Sepsis (coming from the Greek meaning putrefaction and decay) is a severe inflammatory state caused by an infection that can deteriorate into organ failure and death if not contained by the immune system or medical intervention. Sepsis is caused by the immune system’s response to an infection in the blood, urinary tract, lungs, skin, or other tissues.
Sepsis causes millions of deaths globally each year. In the United States, sepsis contributes to more than 200,000 deaths per year. There were 4.07 million cases of septicemia – infection of the blood – from 1995 to 2000, of which 730,000 died. In 1995, the average costs per case were $22,100, with annual total costs in the U.S. of $16.7 billion. It is the second-leading cause of death in the ICU, and the tenth-most-common cause of death overall (the first being heart disease). Premature infants and elderly have the highest incidence of severe sepsis. It accounts for about 25% of all ICU bed utilization.
In the United States, septicemia is characterized by being more common in the winter, having a highest incidence in the cloudy northeast and lowest in the sunny West; having higher rates among the dark skinned (the ratio of black to white incidence is almost 2). It also shows a rapid increase in incidence with age (as vitamin D skin production wanes); and a rapid rise in incidence over the last several decades, concurrent with increasing sun avoidance.
Vitamin D Council Board Director, Dr. Bill Grant, was the first to give evidence that vitamin D is related to septicemia.
Recently, Doctor Jordan Kempker, working under senior author Professor Greg Martin of Emory University School of Medicine in Atlanta, summarized what we know about sepsis and vitamin D.
Here’s what we know:
On disease incidence
- The strength of the seasonal variation is contingent on latitude. That is, the further from the equator, the stronger the seasonal variation.
- An analysis of the large group (NHANES III) showed that prevalence of various infections were higher in blacks when compared to whites when controlling for socioeconomic status. That is, poverty does not explain the higher rates in Blacks.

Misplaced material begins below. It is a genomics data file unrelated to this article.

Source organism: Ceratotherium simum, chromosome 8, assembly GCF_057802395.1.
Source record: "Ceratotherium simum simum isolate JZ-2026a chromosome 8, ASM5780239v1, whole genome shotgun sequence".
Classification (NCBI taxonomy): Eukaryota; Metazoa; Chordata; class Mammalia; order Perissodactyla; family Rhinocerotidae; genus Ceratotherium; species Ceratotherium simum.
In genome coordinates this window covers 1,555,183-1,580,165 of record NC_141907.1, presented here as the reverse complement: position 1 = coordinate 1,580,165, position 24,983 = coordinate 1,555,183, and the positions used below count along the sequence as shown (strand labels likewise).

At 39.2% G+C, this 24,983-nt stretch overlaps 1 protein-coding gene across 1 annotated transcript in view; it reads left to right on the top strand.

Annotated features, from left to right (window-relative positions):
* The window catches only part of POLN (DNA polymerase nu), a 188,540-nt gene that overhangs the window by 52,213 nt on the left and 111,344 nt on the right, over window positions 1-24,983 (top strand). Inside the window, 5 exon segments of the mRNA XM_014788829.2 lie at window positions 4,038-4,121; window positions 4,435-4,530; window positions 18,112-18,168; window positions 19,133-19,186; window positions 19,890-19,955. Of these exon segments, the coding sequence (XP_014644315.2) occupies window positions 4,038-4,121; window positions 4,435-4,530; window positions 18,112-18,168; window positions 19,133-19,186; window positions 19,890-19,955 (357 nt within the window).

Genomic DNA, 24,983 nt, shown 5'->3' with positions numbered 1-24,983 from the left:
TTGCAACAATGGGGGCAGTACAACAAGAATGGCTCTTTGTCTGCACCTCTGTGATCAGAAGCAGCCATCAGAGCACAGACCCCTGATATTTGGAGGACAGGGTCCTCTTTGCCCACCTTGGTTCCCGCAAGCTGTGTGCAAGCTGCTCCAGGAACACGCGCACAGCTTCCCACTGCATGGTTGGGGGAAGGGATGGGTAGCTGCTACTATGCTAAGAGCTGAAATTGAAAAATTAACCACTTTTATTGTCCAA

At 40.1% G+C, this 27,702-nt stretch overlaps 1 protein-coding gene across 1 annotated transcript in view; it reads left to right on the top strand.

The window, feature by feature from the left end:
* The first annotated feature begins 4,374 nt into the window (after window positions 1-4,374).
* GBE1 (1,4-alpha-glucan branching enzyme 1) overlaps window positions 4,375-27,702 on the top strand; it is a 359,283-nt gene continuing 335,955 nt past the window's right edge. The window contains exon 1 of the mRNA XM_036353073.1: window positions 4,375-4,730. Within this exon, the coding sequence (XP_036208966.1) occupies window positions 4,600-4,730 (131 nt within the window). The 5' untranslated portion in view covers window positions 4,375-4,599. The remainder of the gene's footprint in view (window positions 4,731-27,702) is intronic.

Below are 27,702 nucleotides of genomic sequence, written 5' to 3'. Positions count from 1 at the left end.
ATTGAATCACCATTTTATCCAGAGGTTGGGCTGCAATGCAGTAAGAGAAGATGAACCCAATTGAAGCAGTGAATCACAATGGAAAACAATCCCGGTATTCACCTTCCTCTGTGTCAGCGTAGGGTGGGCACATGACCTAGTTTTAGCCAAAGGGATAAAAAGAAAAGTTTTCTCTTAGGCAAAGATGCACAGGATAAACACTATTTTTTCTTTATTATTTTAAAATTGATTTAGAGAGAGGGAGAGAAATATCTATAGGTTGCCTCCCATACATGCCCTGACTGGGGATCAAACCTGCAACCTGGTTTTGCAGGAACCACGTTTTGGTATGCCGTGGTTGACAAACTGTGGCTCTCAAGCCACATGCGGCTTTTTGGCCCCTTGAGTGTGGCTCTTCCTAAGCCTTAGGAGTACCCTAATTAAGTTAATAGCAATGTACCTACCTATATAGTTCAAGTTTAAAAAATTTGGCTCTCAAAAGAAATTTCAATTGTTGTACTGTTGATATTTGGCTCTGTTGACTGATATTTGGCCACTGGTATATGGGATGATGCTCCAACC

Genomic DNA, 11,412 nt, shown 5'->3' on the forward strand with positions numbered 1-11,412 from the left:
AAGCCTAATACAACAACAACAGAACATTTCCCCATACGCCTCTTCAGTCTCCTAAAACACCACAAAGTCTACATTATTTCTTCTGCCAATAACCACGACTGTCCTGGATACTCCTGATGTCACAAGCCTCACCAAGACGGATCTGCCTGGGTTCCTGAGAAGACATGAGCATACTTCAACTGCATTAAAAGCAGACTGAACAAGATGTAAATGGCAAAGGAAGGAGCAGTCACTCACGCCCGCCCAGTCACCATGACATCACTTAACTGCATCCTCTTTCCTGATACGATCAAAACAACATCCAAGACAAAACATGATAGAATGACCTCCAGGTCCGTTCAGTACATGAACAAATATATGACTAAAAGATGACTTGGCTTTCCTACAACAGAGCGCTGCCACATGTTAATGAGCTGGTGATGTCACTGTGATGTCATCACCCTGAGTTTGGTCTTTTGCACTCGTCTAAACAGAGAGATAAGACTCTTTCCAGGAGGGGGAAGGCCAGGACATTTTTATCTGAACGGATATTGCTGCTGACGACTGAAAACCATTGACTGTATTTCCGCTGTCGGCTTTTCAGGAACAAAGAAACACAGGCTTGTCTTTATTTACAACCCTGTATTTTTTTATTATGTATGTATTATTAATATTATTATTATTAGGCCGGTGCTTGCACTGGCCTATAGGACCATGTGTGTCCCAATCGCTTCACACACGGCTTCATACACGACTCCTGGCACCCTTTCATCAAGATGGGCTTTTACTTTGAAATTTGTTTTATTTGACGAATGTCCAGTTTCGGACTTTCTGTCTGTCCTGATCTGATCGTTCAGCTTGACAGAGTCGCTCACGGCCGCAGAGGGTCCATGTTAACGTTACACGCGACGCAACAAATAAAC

- Vitamin D is integral to the innate immune system’s production of naturally occurring antimicrobial peptides (AMP) in response to various infections. The most studied AMP is cathelicidin and its activated form, LL-37.
- LL-37 directly kills various disease causing bacteria in the test tube, including Pseudomonas aeruginosa, Salmonella typhimurium, Escherichia coli, Listeria monocytogenes, Staphylococcus epidermidis, Staphylococcus aureus, and vancomycin-resistant enterococci.
- In healthy volunteers, serum 25(OH)D concentrations appear to have a positive correlation with LL-37 levels at 25(OH)D concentrations < 32 ng/mL but not > 32 ng/mL, possibly indicating a leveling of beneficial effects above 32 ng/ml.
- In one study, vitamin D supplementation increased LL-37 levels, but only in those with the greatest 25(OH)D response, perhaps indicating the dose of vitamin D used in the study was inadequate.
On observational studies
- In one retrospective study of 81 ICU patients, low 25(OH)D concentrations at admission were predictive of worsening organ dysfunction at 24 hours.
- Another retrospective study of 170 ICU patients found an association between low vitamin D and mortality in sepsis patients, but this association did not remain significant in the statistical multivariate analysis.
On clinical trials
- There are no reported clinical trials in sepsis.
- There are currently two registered trials underway of vitamin D supplementation in sepsis. One of them will look at the effects of vitamin D on cathelicidin levels and other inflammatory biomarkers, while the other will look at sepsis in neonates treated with vitamin D in the ICU.
For future study, the researchers point out that there are some barriers in studying vitamin D and sepsis. While vitamin D’s role in the functioning of the innate immune system is well established, vitamin D kills some pathogens that cause sepsis but not other pathogens. Also, there is no gold standard inflammatory marker in sepsis like there is in some other medical conditions, thus making it hard to study the impact of an intervention on sepsis. Third, it may be hard to develop a true vitamin D placebo group when studying vitamin D, as most populations will likely have some baseline levels of sufficiency.
In addition, I believe it is also increasingly hard ethically to withhold adequate vitamin D from placebo groups.